Some folks asked about the ways in which I think the US should continue to support Ukraine:
Russia’s defense is holding behind effective, well designed entrenchments, and thus far has prevented Ukraine from accomplishing any significant breakthroughs along the front. But Russia’s position remains precarious. Maintaining an effective defensive line is expensive, especially as Ukrainian stand-off weapons wreak havoc on Russian artillery, ammo dumps, and motor vehicle pools. Russia’s manpower is substantial but not infinite, and Moscow faces the prospect of another unpopular mobilization. Anything can happen in war, and of course Russia might find a way to renew offensive maneuver combat, but its prospects for additional gains look grim. It is surely easier to fight on the defensive than the offensive, but over time, defending the same positions with little prospect for relief or improvement can be devastating for morale. Russian industry cannot replace the equipment it has lost at the front, and despite its overall population advantage, Russia does not seem able to manage its manpower as effectively as Ukraine. Russia has already expended its opening advantages in vehicles, artillery, and munitions.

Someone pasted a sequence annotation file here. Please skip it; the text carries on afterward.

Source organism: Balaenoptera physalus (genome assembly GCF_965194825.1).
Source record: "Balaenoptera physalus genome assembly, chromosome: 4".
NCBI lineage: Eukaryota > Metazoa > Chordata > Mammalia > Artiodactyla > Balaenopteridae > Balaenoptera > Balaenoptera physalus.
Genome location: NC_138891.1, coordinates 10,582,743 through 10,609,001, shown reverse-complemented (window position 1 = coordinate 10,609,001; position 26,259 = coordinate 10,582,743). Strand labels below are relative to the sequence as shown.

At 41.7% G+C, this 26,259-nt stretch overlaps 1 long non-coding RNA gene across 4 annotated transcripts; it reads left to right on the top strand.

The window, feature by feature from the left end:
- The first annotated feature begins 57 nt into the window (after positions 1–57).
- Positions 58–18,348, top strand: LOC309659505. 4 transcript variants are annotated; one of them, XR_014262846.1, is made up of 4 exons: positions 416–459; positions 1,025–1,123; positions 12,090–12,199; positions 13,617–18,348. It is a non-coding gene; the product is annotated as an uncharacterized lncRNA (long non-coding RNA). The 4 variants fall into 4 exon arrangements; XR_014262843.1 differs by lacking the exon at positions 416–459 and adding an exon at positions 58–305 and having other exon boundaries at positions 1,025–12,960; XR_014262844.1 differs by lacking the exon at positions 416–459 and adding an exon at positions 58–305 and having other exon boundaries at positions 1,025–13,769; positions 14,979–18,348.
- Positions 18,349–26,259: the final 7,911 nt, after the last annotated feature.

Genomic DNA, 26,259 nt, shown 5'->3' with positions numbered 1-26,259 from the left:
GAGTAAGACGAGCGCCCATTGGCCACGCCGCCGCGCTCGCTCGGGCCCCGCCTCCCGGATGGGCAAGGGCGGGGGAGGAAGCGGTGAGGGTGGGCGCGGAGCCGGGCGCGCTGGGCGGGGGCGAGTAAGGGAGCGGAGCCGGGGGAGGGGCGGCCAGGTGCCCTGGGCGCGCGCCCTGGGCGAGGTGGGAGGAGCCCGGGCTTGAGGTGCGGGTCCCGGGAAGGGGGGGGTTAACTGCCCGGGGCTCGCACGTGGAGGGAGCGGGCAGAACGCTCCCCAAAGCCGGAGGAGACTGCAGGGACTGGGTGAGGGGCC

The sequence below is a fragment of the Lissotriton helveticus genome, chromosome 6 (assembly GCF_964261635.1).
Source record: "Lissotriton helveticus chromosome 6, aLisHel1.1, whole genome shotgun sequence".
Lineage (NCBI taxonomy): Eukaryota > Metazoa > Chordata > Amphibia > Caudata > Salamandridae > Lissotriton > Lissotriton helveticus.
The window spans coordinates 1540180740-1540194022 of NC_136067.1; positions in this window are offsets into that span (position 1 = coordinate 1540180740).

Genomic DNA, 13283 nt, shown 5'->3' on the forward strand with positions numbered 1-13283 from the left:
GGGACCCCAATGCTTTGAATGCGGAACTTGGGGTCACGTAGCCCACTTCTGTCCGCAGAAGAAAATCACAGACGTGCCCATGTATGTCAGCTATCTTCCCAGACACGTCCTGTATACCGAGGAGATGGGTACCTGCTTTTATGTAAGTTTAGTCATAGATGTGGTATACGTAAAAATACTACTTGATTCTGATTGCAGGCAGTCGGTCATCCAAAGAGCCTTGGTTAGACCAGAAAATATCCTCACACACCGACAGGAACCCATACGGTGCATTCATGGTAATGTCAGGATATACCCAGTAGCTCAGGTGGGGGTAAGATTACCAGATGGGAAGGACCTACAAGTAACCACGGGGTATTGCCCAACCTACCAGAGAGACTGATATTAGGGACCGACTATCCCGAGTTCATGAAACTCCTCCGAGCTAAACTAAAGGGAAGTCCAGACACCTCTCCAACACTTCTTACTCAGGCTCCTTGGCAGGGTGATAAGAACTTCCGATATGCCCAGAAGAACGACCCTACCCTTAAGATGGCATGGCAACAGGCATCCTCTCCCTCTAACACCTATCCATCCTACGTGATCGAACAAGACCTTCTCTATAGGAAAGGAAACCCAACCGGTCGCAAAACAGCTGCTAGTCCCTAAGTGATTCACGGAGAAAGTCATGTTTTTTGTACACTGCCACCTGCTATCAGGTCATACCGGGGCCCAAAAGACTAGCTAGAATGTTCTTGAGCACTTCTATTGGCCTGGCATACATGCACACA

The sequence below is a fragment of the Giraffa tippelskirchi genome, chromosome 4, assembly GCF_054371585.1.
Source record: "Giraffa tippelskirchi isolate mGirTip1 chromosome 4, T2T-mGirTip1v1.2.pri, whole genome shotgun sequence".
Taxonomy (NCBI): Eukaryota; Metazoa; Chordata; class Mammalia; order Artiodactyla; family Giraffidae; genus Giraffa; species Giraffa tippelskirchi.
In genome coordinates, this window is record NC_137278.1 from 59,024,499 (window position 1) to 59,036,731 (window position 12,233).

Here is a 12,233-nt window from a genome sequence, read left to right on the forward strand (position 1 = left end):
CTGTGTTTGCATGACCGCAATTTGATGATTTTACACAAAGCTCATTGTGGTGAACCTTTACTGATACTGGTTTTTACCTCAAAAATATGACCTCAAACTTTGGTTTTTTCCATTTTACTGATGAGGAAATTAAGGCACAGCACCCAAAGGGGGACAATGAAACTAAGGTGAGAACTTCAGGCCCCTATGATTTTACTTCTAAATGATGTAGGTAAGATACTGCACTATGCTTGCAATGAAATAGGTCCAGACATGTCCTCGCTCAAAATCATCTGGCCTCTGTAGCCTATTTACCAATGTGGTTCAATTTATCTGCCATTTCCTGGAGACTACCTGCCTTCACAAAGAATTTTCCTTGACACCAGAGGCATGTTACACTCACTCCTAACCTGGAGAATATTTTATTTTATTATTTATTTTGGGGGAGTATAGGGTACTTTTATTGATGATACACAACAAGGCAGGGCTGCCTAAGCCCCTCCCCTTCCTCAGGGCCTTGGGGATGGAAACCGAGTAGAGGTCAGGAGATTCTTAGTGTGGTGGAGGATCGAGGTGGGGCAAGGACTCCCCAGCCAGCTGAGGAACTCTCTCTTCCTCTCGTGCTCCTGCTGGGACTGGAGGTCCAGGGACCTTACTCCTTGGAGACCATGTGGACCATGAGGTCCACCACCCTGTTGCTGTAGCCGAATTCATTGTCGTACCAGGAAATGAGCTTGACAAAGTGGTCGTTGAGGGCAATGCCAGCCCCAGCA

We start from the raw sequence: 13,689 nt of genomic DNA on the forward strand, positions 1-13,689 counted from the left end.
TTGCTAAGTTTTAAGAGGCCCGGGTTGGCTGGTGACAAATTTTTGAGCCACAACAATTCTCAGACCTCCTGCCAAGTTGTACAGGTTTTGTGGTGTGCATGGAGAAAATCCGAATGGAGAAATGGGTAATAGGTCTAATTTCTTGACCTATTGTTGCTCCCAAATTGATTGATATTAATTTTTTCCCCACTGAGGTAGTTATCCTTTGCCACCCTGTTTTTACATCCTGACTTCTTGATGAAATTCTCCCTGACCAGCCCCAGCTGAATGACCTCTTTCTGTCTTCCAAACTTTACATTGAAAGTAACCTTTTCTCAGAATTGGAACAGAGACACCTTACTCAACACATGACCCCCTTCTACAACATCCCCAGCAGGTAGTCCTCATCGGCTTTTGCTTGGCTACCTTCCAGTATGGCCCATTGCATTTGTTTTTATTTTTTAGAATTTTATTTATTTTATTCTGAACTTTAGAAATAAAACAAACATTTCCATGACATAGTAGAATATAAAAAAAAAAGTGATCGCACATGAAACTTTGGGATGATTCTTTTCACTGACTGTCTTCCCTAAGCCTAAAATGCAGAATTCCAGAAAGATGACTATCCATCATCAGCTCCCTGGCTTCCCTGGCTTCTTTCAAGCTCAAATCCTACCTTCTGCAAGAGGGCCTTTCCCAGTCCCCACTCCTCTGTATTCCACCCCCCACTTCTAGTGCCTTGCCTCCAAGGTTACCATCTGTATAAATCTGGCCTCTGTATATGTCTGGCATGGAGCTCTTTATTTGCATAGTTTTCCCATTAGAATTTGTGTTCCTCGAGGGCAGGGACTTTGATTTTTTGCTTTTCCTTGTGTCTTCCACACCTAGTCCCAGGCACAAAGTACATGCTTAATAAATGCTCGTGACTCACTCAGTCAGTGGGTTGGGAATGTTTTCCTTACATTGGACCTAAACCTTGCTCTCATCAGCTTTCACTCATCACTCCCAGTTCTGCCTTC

This is the difficult situation that Russia finds itself in. The pro-Ukrainian coalition in the West does not appear to be on the verge of cracking, and the U.S. presidential election is 18 long months away. F-16s and other “wonder weapons” probably won’t shift the balance of the conflict in the short term, but they surely undercut Russian hopes that Ukraine will relent or the West will cease its support.
Once again, I’d like to note the absolutely invaluable War on the Rocks podcast The Russia Contingency, featuring Michael Kofman, Aaron Stein, and a few other great guests.